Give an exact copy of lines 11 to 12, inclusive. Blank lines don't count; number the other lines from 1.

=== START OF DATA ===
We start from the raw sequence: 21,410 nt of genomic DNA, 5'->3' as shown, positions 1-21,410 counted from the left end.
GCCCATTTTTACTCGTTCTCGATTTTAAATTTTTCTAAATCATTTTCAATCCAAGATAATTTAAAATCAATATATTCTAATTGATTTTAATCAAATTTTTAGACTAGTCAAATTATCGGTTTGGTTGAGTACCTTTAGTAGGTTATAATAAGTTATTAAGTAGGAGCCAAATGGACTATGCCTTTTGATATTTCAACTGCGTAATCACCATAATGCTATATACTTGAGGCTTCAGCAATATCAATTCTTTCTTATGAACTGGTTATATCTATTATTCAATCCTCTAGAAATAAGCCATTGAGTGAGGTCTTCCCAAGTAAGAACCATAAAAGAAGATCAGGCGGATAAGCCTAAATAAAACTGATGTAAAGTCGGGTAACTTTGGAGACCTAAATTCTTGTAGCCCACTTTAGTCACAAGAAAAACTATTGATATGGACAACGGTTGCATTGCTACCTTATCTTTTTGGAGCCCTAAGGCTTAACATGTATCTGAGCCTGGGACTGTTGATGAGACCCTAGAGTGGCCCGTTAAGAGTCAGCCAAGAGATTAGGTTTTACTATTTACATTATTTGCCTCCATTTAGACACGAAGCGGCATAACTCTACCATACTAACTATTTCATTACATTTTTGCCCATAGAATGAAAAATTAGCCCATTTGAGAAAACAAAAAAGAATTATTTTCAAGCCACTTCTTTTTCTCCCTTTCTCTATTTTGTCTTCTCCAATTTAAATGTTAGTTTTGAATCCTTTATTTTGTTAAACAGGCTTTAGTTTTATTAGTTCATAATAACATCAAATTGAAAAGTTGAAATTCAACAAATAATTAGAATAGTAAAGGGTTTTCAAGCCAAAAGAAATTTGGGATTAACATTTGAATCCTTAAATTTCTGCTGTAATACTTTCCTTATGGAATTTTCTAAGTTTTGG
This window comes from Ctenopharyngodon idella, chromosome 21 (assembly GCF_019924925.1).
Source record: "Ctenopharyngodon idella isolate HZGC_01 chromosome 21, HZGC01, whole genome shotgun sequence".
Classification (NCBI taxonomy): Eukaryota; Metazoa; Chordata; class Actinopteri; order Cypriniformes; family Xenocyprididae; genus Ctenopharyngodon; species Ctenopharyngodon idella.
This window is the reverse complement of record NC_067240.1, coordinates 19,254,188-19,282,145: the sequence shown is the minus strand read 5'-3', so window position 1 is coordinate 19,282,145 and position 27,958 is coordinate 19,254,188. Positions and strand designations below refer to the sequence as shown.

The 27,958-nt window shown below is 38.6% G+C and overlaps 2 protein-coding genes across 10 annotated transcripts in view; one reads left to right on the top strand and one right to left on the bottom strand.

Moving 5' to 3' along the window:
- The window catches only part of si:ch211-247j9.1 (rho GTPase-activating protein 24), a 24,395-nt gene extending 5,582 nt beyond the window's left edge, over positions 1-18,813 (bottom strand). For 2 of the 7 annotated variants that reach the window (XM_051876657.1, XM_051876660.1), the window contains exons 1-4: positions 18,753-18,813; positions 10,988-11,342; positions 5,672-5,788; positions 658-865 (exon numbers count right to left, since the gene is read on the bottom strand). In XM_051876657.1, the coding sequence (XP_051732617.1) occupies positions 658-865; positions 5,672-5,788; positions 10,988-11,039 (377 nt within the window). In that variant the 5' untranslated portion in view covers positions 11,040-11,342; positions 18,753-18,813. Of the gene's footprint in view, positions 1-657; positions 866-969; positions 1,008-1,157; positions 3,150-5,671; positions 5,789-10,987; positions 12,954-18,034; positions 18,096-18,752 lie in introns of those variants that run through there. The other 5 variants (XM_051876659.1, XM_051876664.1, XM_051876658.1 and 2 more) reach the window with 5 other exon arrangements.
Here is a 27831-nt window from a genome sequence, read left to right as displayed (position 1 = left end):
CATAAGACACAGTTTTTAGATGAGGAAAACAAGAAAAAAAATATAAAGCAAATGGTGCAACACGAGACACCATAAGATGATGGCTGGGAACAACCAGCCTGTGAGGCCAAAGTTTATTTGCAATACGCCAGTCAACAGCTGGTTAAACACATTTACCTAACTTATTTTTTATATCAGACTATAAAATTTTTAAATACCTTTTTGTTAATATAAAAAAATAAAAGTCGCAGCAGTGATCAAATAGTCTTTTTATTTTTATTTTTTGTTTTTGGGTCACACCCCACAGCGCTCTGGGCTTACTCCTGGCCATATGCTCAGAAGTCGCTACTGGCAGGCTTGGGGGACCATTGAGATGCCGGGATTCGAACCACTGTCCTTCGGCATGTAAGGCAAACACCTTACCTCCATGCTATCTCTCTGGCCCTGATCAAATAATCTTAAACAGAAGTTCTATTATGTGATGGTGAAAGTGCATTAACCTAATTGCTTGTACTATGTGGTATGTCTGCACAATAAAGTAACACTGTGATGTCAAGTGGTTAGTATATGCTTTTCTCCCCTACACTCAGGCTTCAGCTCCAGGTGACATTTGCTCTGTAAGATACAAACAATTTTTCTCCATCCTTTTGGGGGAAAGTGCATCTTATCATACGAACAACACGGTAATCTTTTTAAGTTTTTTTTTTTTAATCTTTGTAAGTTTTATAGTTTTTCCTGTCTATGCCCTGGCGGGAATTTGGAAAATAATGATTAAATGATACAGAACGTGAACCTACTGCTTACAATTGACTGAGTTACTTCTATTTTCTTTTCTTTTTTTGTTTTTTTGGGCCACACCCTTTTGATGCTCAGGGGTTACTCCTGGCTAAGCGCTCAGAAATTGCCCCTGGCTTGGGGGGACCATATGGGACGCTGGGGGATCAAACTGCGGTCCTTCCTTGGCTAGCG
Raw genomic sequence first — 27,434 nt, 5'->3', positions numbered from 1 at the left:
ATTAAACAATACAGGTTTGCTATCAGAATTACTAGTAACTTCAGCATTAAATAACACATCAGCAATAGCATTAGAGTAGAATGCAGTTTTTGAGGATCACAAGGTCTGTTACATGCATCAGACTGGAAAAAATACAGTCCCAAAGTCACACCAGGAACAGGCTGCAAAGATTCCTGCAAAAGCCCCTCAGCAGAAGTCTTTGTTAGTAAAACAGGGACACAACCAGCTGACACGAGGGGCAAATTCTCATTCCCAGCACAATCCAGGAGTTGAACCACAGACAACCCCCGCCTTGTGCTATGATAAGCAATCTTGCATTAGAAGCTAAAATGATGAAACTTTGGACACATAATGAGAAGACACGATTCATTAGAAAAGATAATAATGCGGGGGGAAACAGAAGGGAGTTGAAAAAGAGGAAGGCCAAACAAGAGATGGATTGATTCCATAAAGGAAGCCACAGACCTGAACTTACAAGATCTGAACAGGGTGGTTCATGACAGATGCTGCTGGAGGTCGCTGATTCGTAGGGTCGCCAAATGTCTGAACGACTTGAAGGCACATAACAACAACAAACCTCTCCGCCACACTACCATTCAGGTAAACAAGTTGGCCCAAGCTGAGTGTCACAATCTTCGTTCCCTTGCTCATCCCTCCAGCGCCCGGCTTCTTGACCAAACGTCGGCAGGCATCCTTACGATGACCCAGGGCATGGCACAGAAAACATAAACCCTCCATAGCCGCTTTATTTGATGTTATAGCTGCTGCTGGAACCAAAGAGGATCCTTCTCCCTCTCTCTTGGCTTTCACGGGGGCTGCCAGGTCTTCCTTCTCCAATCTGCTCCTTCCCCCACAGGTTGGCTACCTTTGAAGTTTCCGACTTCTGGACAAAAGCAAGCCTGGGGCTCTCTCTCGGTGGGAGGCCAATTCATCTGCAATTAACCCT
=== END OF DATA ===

CATAAGACACAGTTTTTAGATGAGGAAAACAAGAAAAAAAATATAAAGCAAATGGTGCAACACGAGACACCATAAGATGATGGCTGGGAACAACCAGCCTGTGAGGCCAAAGTTTATTTGCAATACGCCAGTCAACAGCTGGTTAAACACATTTACCTAACTTATTTTTTATATCAGACTATAAAATTTTTAAATACCTTTTTGTTAATATAAAAAAATAAAAGTCGCAGCAGTGATCAAATAGTCTTTTTATTTTTATTTTTTGTTTTTGGGTCACACCCCACAGCGCTCTGGGCTTACTCCTGGCCATATGCTCAGAAGTCGCTACTGGCAGGCTTGGGGGACCATTGAGATGCCGGGATTCGAACCACTGTCCTTCGGCATGTAAGGCAAACACCTTACCTCCATGCTATCTCTCTGGCCCTGATCAAATAATCTTAAACAGAAGTTCTATTATGTGATGGTGAAAGTGCATTAACCTAATTGCTTGTACTATGTGGTATGTCTGCACAATAAAGTAACACTGTGATGTCAAGTGGTTAGTATATGCTTTTCTCCCCTACACTCAGGCTTCAGCTCCAGGTGACATTTGCTCTGTAAGATACAAACAATTTTTCTCCATCCTTTTGGGGGAAAGTGCATCTTATCATACGAACAACACGGTAATCTTTTTAAGTTTTTTTTTTTTAATCTTTGTAAGTTTTATAGTTTTTCCTGTCTATGCCCTGGCGGGAATTTGGAAAATAATGATTAAATGATACAGAACGTGAACCTACTGCTTACAATTGACTGAGTTACTTCTATTTTCTTTTCTTTTTTTGTTTTTTTGGGCCACACCCTTTTGATGCTCAGGGGTTACTCCTGGCTAAGCGCTCAGAAATTGCCCCTGGCTTGGGGGGACCATATGGGACGCTGGGGGATCAAACTGCGGTCCTTCCTTGGCTAGCG
Raw genomic sequence first — 27,434 nt, 5'->3', positions numbered from 1 at the left: